A short stop at the top of the bank between Alnmouth and Longhoughton gave great views across the recently re-engineered river Aln. Having been allowed to do what it should do and flood into low lying land once the flood banks were removed as part of the 4Shores Project, the river has shaken off its shackles and is once more free and independent. Its great to see it changing  back into something more natural. Today was no exception, it looked fine, although the lack of a scope was a distinct drawback! However, the ether was filled with whistling Wigeon, over 400 clustered around the pools to the east, alongside a couple of Shelduck. After a quick viewing we headed for our main destination, Boulmer, drawn by the prospects of snow bunting or something equally sexy!

Gawd! It was cold though, with a slow but very cold breeze coming off the land. Low tide and immediately in front of the car park we were greeted by a good size group of mixed waders, feeding furiously despite the presence of four bait diggers. Dunlin, redshank and curlew were on the sand with 7 Ringed Plover feeding in the strandline. 10 Bar-tailed Godwit were vigorously piercing the sand after morsels, a nice surprise for me and first of the year. We all remarked on the effort they were putting in, presumably after the same prey that the anglers were seeking, but with much more economy and less impact upon the beach!

Walking up the beach we picked up robin, blackbird and starling, all on the kelp wrecked on the shore before the first of a number of Rock Pipit teased us with very fleeting views as it hid in and out of the scrub. I love these little birds, typical LBJ! Every movement was scrutinised in case of a shorelark or something else but sadly we dipped out totally. To be honest, this made no odds to me as the beauty of wildlife watching is being out in the countryside, especially in company. Watching the numerous oystercatcher, curlew and dunlin, together with the shelduck was delightful. A single fieldfare hopped in and out of view on the sandy cliffs before flying off in the direction of Howick. Before turning back, we had a number of eider offshore and a single scoter dragged itself onto a reef. In amongst the piled up kelp, four turnstones, turning rotted vegetation not stones, seemed happy enough to lurk (almost unseen) within a foot or two of us.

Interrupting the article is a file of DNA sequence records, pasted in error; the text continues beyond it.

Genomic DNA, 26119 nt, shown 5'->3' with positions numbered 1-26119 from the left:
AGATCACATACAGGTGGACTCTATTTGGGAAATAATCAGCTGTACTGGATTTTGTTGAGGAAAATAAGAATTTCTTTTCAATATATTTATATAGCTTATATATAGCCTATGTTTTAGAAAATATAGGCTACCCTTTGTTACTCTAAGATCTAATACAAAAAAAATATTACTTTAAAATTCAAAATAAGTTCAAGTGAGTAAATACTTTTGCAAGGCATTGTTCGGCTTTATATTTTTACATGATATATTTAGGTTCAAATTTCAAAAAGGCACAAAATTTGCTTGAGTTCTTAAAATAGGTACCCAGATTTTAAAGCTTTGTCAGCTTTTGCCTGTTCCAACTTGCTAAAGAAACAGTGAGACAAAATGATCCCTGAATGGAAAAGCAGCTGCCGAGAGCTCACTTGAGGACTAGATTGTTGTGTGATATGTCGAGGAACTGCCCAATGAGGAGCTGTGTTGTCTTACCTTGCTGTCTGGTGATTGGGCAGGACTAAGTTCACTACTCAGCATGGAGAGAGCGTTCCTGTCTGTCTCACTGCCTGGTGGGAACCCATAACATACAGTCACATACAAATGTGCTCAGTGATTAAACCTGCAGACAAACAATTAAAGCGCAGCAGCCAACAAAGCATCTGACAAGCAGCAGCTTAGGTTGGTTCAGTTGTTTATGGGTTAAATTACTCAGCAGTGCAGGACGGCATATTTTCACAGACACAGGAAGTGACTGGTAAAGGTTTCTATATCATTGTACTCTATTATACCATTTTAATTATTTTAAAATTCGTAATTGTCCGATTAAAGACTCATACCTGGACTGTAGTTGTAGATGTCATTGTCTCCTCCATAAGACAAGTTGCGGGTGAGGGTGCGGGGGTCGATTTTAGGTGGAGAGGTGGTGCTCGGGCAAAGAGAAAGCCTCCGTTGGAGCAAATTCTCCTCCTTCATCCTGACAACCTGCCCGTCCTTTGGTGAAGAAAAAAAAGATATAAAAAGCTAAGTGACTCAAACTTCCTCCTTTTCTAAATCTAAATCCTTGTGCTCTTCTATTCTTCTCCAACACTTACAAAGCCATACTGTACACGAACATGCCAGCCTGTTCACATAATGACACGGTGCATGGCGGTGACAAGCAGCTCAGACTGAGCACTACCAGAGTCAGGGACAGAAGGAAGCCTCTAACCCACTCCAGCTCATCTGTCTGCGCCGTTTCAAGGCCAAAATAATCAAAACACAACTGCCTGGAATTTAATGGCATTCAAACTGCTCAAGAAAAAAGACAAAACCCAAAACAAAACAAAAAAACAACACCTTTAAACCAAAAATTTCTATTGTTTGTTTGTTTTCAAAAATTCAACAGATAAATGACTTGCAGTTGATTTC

The clouds, gathering thickly, led to heavy rain as we returned to the car, with a large group of 300+ lapwing heading west across the village. The walk had been great, especially as it had been unexpected. Finally, we noted 60 odd swans in a field close to Druridge Country Park, probably Mute but as it was getting murky we pressed on without stopping.

Of course, reading others blogs will always tell you that the choice of site was wrong on any particular day but no destination is ever wrong in Northumberland as far as I am concerned. There is always something wonderful and inspiring to see.

Tuesday, 19 January 2010

More flocking finches!!!!

Being lazy this past weekend, the Land of Nod scored over the prospect of trudging out in the rain at least until late Sunday, when we decided to tootle around East Cramlington in case fields were holding any flocks of birds.

They weren't!

It was the slowest birding day I can remember. In an hour and a half, we clocked up a massive 7 species!! If it wasn't for that crow on the overhead wire, I would have had more by gazing nonchalantly out of my window from the comfort of my sofa!

East Cramlington Pond was heavily frozen, although the surrounding areas were flooded, making a circular walk practically impossible. Blackbird, blue tit, robin and wren  showed themselves early on after which all went quiet. Not a dicky bird (literally) in the fields and moving into the surrounding plantation woodlands, only a few wood pigeons added to the mounting excitement. Herring Gulls flying overhead towards the coast boosted the total but that was it until the crow loomed into view at the last minute. Imagine my surprise and frustration to read about the Bewicks at Newsham, only a mile away! No doubt all the other birds had buggered off to take advantage of the grub being distributed as part of Bird Aid!

Unable to get out of the office much over last few days, I have installed some bins on my desk, just in case you understand! They are a pair of Bresser 10x50 from Aldi and are actually pretty decent! Not that there was much to see for a bit, with plenty of hard packed snow making access to the ground very difficult. Once again though, the abundant alder has served to pull in a few birds, mainly blue tits initially but during lunchtimes there have been good size parties of goldfinch (max 36) and greenfinch turning up, filling the air with their wonderful excited chatter as they roamed along the tree lined access road. These birds would brighten up the darkest of days and just now that is entirely suitable as its really miserable.

Travelling across to Weardale for a meeting at the AONB yesterday, I was amazed by just how much snow remains on the higher ground. The Pennines are clinging onto a thick blanket of the white stuff despite the thaw evidenced by the water streaming down the road. It was like white water rafting in a car!! The journey produced five separate sightings of kestrel as well as a glorious buzzard near to the A68.